Drought-tolerant shrubs are low-maintenance plants that can live through extended dry periods and are used in xeriscaping. People who don't have a sprinkler or the time to water, or those who live in areas difficult to irrigate, often choose these types of plants for their garden. They require little, if any, watering once they've become established. Drought-tolerant evergreens will keep a touch of color in your garden even during the winter.
Compact Coral Barberry
Growing 6 to 12 inches tall and wide, the thorny compact coral barberry bush has small leaves and produces bright yellow-orange flowers in spring and summer. These flowers give way to blue-black berries in the fall. Compact coral barberry grows best in USDA Hardiness Zones 6 through 9 and tolerates most soil types.
"Athens Blue Spires" Rosemary
"Athens Blue Spires" rosemary is an evergreen perennial herb with very fragrant grey-green, needle-like leaves used in cooking. Tiny blue flowers form in late winter through early spring. This rosemary variety grows 3 to 5 feet tall and 3 to 4 feet wide. Best suited for USDA zones 7 through 10, the "Athens Blue Spires" rosemary prefers soil with a neutral to alkaline pH.
The leatherleaf mahonia (also called Beale's Barberry), a thick, stiff shrub with green-blue leaves, produces clusters of small golden yellow flowers in spring and blue berries in the fall. It grows 3 to 10 feet high and wide in USDA zones 6 through 9. Plant this mahonia in neutral to mildly acidic soil.
Carissa Holly's glossy, pointy, dark-green leaves form a dense, rounded mound up to 4 feet tall and 5 feet wide. When properly spaced among other plants, the cold hardy Carissa holly never needs pruning. Growing best in USDA zones 6 through 9, this shrub thrives in slightly acidic soil.
This compact shrub contains dark, glossy green leaves and grows up to 10 inches tall and 16 inches wide. Its purple flowers bloom in summer and last a long time. Wall germander flourishes in USDA zones 5 through 9 and prefers a sheltered site. It may suffer dieback during harsh winters. Plant it in soil a with neutral to alkaline pH.
Small flowers grow on Foster's holly in spring and produce plentiful, bright-red ornamental berries in fall and winter. Dark, olive-green leaves complete the look of the foster holly, which is best suited for USDA zones 6 through 9. It grows up to 30 feet tall and 15 feet wide. Foster's holly needs consistently moist and acidic soil. It can also come in the form of a small tree.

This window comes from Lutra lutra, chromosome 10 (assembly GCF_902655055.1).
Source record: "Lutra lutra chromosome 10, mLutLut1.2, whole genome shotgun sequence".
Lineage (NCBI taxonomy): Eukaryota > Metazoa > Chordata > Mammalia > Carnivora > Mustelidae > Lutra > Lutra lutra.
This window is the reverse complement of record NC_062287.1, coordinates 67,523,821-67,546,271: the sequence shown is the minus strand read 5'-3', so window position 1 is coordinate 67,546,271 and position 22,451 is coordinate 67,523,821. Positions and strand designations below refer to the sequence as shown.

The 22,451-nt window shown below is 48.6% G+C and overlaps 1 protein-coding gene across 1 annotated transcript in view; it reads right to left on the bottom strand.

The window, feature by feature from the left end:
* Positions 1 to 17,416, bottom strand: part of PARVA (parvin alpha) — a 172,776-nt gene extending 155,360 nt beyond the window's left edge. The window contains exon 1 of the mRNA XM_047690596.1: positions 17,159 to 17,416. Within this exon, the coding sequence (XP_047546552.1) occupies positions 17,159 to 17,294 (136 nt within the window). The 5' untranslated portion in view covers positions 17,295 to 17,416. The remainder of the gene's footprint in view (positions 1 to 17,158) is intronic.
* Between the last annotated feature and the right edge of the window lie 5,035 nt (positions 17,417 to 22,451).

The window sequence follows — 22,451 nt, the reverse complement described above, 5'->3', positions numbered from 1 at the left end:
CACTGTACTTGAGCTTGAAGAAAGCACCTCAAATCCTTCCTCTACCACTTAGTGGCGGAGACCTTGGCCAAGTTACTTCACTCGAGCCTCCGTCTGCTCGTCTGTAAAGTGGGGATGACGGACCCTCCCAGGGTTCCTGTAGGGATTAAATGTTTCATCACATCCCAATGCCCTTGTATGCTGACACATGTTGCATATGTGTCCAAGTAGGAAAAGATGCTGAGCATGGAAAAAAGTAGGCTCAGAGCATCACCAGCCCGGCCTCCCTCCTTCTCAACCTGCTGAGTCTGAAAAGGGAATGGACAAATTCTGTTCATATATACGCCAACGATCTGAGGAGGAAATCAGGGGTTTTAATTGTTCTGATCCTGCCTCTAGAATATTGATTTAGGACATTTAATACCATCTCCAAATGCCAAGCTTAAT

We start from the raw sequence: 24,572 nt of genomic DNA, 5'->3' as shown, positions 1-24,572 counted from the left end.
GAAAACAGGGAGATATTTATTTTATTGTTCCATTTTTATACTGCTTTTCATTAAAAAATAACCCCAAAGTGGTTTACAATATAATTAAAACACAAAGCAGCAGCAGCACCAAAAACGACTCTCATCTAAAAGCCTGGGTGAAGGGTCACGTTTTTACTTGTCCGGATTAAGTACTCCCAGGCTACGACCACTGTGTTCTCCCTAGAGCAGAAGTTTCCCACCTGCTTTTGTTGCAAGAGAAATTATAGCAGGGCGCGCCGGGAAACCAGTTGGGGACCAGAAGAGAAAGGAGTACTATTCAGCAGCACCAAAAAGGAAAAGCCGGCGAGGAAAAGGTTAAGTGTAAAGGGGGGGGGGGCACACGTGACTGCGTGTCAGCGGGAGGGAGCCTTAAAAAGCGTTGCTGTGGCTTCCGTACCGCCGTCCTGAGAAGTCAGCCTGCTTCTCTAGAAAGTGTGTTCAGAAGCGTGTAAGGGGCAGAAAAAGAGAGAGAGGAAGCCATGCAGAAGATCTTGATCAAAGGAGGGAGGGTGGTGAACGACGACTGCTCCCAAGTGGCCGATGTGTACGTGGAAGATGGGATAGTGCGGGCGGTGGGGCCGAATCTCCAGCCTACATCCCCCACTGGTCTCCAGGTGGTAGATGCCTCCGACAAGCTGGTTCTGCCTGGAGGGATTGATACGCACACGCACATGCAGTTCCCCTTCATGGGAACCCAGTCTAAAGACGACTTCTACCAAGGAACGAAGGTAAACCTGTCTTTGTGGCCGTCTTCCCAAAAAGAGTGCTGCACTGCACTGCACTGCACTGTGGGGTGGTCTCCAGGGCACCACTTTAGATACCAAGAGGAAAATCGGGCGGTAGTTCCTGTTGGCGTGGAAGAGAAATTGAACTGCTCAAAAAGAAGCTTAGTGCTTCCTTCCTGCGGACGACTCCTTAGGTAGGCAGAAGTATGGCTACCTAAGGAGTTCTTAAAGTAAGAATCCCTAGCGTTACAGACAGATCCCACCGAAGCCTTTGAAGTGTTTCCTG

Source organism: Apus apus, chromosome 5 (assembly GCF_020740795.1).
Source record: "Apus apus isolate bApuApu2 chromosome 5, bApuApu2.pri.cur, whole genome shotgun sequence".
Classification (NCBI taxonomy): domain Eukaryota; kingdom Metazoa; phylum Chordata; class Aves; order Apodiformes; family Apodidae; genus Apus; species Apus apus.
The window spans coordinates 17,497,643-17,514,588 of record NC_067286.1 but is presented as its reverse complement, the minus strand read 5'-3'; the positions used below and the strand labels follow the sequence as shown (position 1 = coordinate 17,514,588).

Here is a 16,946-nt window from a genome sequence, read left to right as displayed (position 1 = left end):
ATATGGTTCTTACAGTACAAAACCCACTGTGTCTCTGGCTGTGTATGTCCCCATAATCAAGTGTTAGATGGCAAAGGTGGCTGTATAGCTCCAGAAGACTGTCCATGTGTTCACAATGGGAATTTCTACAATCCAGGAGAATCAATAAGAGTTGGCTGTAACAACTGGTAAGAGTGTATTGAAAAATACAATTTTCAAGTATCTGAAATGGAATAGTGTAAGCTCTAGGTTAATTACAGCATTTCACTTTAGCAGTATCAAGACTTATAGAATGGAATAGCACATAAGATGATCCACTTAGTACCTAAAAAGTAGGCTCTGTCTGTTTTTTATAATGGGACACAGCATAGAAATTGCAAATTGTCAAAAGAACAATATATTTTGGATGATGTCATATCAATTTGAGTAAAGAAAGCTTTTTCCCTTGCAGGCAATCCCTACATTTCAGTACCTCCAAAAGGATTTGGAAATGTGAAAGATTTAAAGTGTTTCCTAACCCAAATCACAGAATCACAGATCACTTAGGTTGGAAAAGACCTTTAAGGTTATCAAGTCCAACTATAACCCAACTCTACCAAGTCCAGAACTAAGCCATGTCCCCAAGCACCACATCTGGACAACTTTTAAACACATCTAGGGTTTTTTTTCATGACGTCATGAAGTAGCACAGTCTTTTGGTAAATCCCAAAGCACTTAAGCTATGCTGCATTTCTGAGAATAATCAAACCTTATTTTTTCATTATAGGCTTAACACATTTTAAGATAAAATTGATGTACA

Soapweed is a yucca type plant with spiky, sharp-edged leaves surrounding a 3- to 4-foot tall flower stalk. Pale green, fragrant flowers bloom in the summer. Soapweed grows 1 to 3 feet tall and wide in neutral or alkaline sandy soil. The leaves are used in basket-making, while the roots can be used for making soap. Soapweed will grow in USDA zones 4 through 10.
Grey Owl Juniper
This low-lying, spreading shrub produces blue-gray and feathery foliage and horizontal branches that droop at the end. Planted in neutral or slightly acidic sandy soil, Grey Owl juniper grows 2 to 3 feet high and 4 to 6 feet wide. Grey Owl juniper thrives in full sun, but needs partial shade in desert areas. Grey Owl juniper grows in USDA zones 2 through 9.
Loropetalum "Plum Delight"
The "Plum Delight" variety of loropetalum has long, twiggy branches that resemble witch hazel in spring and fall (and sporadically during the summer) and striking plum-purple leaves. This shrub, which grows in USDA zones 7 through 9, grows 5 to 6 feet tall and 6 to 8 feet wide. It requires moist, sandy, acidic loam with some clay.
Variegated privet produces white fragrant flowers in spring surrounded by light yellow and green foliage. This fast-growing shrub shoots up to 10 feet high and wide in USDA zones 6 through 9. It needs slightly acidic, well-drained soil, and it should be watered every week.